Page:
Just as we’ve accepted slides, CDs and websites as ways of showing paintings, I also accept prints as a way of showing digital images. They’re a transformation, but they can be interesting to look at in and of themselves, and they can evoke the original. And not too far from every artist’s mind, there is the question of supporting oneself. It’s OK to display the images in digital frames, but how can we sell digital art?
One way would be something like a digital photo-frame, with the single image locked into it. However, I don’t think such a product is currently available; besides, who would be responsible if the screen had a technical problem or ceased to function? We may never have a way of preventing free distribution of digital images, so the thing we can continue to sell is signed prints.
For the last year of the Daily Portrait Project, I had the opportunity to exhibit a large set of selections organized by theme, in grids of 9 and 12 images. Every month, I swapped out one of the grids for a set of the most recent pieces. The originals were in many media, different sizes, and different orientations.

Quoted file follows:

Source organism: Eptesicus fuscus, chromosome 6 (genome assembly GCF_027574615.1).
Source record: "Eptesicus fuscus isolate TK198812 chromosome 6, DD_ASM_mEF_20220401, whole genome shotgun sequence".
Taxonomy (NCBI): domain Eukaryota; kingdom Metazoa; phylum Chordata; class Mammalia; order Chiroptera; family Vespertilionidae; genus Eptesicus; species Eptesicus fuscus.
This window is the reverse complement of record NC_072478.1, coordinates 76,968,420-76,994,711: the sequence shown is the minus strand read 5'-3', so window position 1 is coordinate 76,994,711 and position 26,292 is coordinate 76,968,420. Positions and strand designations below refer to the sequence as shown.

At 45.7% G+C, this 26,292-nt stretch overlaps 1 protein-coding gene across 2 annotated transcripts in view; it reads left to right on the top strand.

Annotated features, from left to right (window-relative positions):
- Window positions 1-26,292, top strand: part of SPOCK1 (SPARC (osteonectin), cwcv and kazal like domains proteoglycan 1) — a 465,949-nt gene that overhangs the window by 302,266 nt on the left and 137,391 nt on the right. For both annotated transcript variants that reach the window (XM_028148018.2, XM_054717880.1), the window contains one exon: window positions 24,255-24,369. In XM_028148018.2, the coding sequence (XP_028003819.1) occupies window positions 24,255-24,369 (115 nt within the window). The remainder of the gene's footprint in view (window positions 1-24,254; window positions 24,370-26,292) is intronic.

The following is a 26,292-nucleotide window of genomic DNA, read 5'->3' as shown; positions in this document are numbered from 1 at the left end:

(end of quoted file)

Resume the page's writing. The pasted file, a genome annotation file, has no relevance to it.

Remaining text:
There was no budget to purchase digital frames for the digital pieces. So once again I chose to show the digital images as prints. However, to really make the show cohesive, not only between digital and traditional work but also between acrylic and watercolor paintings, pen and pastel drawings, cut and torn paper collages, I chose to exhibit prints not just of the digital work, but of all the work.
In this way the different media were able to sit comfortably side by side, and the digital pieces didn’t stand out in any way. It also allowed me to set a single price for everything in the show, since everything was printed and framed the same way. Still, I think there must be a better solution for putting pixels and paint side by side than either showing everything on a computer screen or everything as prints.